Dialogs: Female Rock Talk with Kim Gordon, Laurie Anderson, Sinead Gleeson at Chicago Humanities Festival
The Music Box Theatre hosted music royalty as part of the spring Chicago Humanities Festival: Sonic Youth’s frontwoman Kim Gordon, her co-author, music journalist Sinead Gleeson, along with feminist electronica pioneer Laurie Anderson, held an hour-long conversation in front of an appreciative crowd.
Already a prolific author, Gordon compiled and edited This Woman’s Work: Essays on Music with Irish journalist Sinead Gleeson. Named after the Kate Bush song, the collection “seeks to confront the male dominance and sexism that have been hard-coded in the canons of music, literature and film and has forced women to fight pigeonholing or being sidelined by carving out their own space.” Gordon named her 2015 New York Times-bestselling memoir Girl in a Band after being endlessly asked “What’s it like to be a girl in a band?” She responded that “the often-repeated question throughout my career as a musician made me feel disrupted, a freak or that we are all the same. I once asked my boyfriend what it was like to have a penis. To me they are sort of equivalent questions. If it was born out of pure curiosity it’s understandable. Hopefully this book begins an unravelling of the myth that if you’re a female musician you are ready-made, easily digestible.”
The new book’s first essay “Fan Girl” features reflections on Anderson by Anne Enright, and the event was moderated by another acolyte, Pitchfork’s editor-in-chief Puja Patel. Anderson, who recently narrated the documentary Sisters with Transistors, commented that she loves the essay form, and found the book generous with its different approaches. She talked about her own long career, and how she never thought she would make a living composing and performing music, making stage and sound installations around spoken word, violin and much more. She’s not a fan of the current “hypermediated culture,” and finds seeking “likes” exhausting. When asked how she maintains her sanity in a culture constantly assessing her work, she responded “I have not.” She added that she hasn’t read anything about herself over the past ten years, which helps.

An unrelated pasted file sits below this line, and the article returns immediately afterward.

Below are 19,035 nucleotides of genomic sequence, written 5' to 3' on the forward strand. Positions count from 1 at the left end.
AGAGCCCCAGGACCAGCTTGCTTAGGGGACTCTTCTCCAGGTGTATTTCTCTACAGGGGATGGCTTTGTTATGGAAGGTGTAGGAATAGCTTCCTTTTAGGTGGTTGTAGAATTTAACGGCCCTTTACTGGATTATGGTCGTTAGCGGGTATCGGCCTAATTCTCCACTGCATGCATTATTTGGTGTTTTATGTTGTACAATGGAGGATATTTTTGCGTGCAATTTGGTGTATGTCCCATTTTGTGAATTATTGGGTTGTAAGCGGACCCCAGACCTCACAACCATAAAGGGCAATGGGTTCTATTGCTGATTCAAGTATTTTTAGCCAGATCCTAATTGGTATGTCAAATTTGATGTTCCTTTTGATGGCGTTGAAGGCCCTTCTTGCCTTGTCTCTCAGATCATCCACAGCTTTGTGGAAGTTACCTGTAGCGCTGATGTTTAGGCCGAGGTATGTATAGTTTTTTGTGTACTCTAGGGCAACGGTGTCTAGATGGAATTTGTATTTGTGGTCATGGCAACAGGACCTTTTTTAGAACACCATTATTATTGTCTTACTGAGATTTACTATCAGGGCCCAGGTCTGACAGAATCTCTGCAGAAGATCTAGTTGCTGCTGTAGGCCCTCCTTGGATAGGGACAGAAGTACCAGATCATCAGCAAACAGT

Patel asked the panel about their early female influences. Anderson recalled her early life being ruled by school bells, and by her kindergarten art teacher. That female influencer entered the classroom after the beginning bell, and left before the ending one, which left a huge impression on Anderson. “My teacher didn’t follow the rules at all,” Anderson said. “She wore crazy clothes, and just came in and painted big things.” Currently, she’s impressed by the tactics of #MeToo and #BlackLivesMatter activists, from whom she’s learned a lot.
Gleeson recounted fighting leukemia as a teenager, and the female caretakers who helped her recover. She also remembered liking the “sadness” when seeing a Kraftwerk exhibit. Gordon said she rediscovered singer Karen Carpenter in the ’80s, and she said that Carpenter’s music makes her well up because the songs are so soulful.
Gordon has been prioritizing the feminist gaze throughout her career, asking, in her 1990s feminist anthem “Kool Thing,” the question: “are you going to liberate us girls from male, white corporate oppression?” She then sings her own response, inspired by the Public Enemy song (and Kool Thing guest vocalist Chuck D): “fear of a female planet.”
This Woman’s Work: Essays on Music is available from your favorite bookseller or from the publisher. The CHF Public-themed spring series continues conversations and performances with afro-punk creator James Spooner on May 18, Bonnie “Prince” Billy on May 22, KAINA and Ben LaMar Gay on June 1, plus Marvel franchise actor Simu Liu on superheroes, stardom and writing a memoir on June 2.
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